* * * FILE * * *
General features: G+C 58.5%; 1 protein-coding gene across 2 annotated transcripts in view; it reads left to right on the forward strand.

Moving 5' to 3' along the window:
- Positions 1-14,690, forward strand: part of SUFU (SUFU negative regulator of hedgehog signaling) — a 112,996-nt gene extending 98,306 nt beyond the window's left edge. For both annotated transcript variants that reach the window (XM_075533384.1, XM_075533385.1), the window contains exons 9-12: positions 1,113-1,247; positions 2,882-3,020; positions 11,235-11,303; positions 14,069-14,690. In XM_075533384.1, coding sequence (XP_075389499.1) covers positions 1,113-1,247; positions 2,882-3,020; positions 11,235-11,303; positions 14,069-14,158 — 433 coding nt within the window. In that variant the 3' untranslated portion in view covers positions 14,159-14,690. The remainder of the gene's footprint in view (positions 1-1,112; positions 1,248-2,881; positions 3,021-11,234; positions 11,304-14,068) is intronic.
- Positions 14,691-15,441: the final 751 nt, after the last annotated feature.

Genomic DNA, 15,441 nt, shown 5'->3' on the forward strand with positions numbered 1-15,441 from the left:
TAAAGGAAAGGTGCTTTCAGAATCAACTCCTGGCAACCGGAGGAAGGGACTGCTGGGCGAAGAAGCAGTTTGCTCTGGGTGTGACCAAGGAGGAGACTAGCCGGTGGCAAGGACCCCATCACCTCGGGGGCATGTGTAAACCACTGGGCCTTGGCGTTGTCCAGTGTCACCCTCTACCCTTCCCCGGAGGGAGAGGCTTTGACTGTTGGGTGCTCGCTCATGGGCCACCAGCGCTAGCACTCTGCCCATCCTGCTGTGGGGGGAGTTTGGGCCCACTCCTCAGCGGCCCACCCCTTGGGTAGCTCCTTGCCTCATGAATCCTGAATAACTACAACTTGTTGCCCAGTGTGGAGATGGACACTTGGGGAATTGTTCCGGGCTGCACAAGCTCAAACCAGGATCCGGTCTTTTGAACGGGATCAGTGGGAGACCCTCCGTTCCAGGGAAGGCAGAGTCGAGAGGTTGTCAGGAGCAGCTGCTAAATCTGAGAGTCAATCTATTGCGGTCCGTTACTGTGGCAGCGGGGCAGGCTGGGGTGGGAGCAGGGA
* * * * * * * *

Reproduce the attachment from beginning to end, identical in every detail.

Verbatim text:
General features: G+C 58.5%; 1 protein-coding gene across 2 annotated transcripts in view; it reads left to right on the forward strand.

Moving 5' to 3' along the window:
- Positions 1-14,690, forward strand: part of SUFU (SUFU negative regulator of hedgehog signaling) — a 112,996-nt gene extending 98,306 nt beyond the window's left edge. For both annotated transcript variants that reach the window (XM_075533384.1, XM_075533385.1), the window contains exons 9-12: positions 1,113-1,247; positions 2,882-3,020; positions 11,235-11,303; positions 14,069-14,690. In XM_075533384.1, coding sequence (XP_075389499.1) covers positions 1,113-1,247; positions 2,882-3,020; positions 11,235-11,303; positions 14,069-14,158 — 433 coding nt within the window. In that variant the 3' untranslated portion in view covers positions 14,159-14,690. The remainder of the gene's footprint in view (positions 1-1,112; positions 1,248-2,881; positions 3,021-11,234; positions 11,304-14,068) is intronic.
- Positions 14,691-15,441: the final 751 nt, after the last annotated feature.

Genomic DNA, 15,441 nt, shown 5'->3' on the forward strand with positions numbered 1-15,441 from the left:
TAAAGGAAAGGTGCTTTCAGAATCAACTCCTGGCAACCGGAGGAAGGGACTGCTGGGCGAAGAAGCAGTTTGCTCTGGGTGTGACCAAGGAGGAGACTAGCCGGTGGCAAGGACCCCATCACCTCGGGGGCATGTGTAAACCACTGGGCCTTGGCGTTGTCCAGTGTCACCCTCTACCCTTCCCCGGAGGGAGAGGCTTTGACTGTTGGGTGCTCGCTCATGGGCCACCAGCGCTAGCACTCTGCCCATCCTGCTGTGGGGGGAGTTTGGGCCCACTCCTCAGCGGCCCACCCCTTGGGTAGCTCCTTGCCTCATGAATCCTGAATAACTACAACTTGTTGCCCAGTGTGGAGATGGACACTTGGGGAATTGTTCCGGGCTGCACAAGCTCAAACCAGGATCCGGTCTTTTGAACGGGATCAGTGGGAGACCCTCCGTTCCAGGGAAGGCAGAGTCGAGAGGTTGTCAGGAGCAGCTGCTAAATCTGAGAGTCAATCTATTGCGGTCCGTTACTGTGGCAGCGGGGCAGGCTGGGGTGGGAGCAGGGA